Graduation Year


Document Type




Degree Name

MS in Public Health (M.S.P.H.)

Degree Granting Department

Epidemiology and Biostatistics

Major Professor

Yougui Wu, Ph.D.

Committee Member

Yanzing Huang, Ph.D.

Committee Member

Amy Alman, Ph.D.


Dementia, Hidden Markov model, misclassification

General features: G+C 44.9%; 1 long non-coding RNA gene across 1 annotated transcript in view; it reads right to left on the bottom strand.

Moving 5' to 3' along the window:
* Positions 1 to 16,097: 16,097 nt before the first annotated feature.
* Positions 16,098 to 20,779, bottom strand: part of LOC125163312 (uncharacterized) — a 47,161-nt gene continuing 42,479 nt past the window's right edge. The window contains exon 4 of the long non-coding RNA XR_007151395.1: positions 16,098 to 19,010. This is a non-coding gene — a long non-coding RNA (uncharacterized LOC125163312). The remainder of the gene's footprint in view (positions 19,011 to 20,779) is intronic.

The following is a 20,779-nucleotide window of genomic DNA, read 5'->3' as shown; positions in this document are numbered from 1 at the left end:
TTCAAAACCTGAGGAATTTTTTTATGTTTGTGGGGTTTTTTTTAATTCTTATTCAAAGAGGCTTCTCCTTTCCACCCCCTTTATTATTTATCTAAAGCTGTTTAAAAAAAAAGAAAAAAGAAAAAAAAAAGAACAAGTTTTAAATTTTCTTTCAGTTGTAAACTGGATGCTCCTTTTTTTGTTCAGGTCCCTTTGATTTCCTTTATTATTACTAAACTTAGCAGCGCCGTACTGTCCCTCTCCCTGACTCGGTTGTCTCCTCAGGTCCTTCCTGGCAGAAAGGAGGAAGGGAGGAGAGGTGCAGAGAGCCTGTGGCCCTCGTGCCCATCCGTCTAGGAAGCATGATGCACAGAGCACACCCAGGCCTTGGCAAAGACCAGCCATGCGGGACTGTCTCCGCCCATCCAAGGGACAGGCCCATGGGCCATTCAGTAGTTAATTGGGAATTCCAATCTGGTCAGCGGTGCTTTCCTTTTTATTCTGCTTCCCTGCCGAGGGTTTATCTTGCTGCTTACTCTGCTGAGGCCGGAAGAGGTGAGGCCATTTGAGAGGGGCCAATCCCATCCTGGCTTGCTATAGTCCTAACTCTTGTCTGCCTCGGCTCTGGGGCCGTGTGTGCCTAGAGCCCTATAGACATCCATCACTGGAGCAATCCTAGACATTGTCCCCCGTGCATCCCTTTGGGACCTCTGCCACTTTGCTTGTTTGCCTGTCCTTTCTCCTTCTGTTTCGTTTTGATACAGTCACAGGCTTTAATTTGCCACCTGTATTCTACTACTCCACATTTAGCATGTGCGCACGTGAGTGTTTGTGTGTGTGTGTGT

Most of the chronic diseases have a well-known natural staging system through which the disease progression is interpreted. It is well established that the transition rates from one stage of disease to other stage can be modeled by multi state Markov models. But, it is also well known that the screening systems used to diagnose disease states may subject to error some times. In this study, a simulation study is conducted to illustrate the importance of addressing for misclassification in multi-state Markov models by evaluating and comparing the estimates for the disease progression Markov model with misclassification opposed to disease progression Markov model. Results of simulation study support that models not accounting for possible misclassification leads to bias. In order to illustrate method of accounting for misclassification is illustrated using dementia data which was staged as no cognitive impairment, mild cognitive impairment and dementia and diagnosis of dementia stage is prone to error sometimes. Subjects entered the study irrespective of their state of disease and were followed for one year and their disease state at follow up visit was recorded. This data is used to illustrate that application of multi state Markov model which is an example of Hidden Markov model in accounting for misclassification which is based on an assumption that the observed (misclassified) states conditionally depend on the underlying true disease states which follow the Markov process. The misclassification probabilities for all the allowed disease transitions were also estimated. The impact of misclassification on the effect of covariates is estimated by comparing the hazard ratios estimated by fitting data with progression multi state model and by fitting data with multi state model with misclassification which revealed that if misclassification has not been addressed the results are biased. Results suggest that the gene apoe ε4 is significantly associated with disease progression from mild cognitive impairment to dementia but, this effect was masked when general multi state Markov model was used. While there is no significant relation is found for other transitions.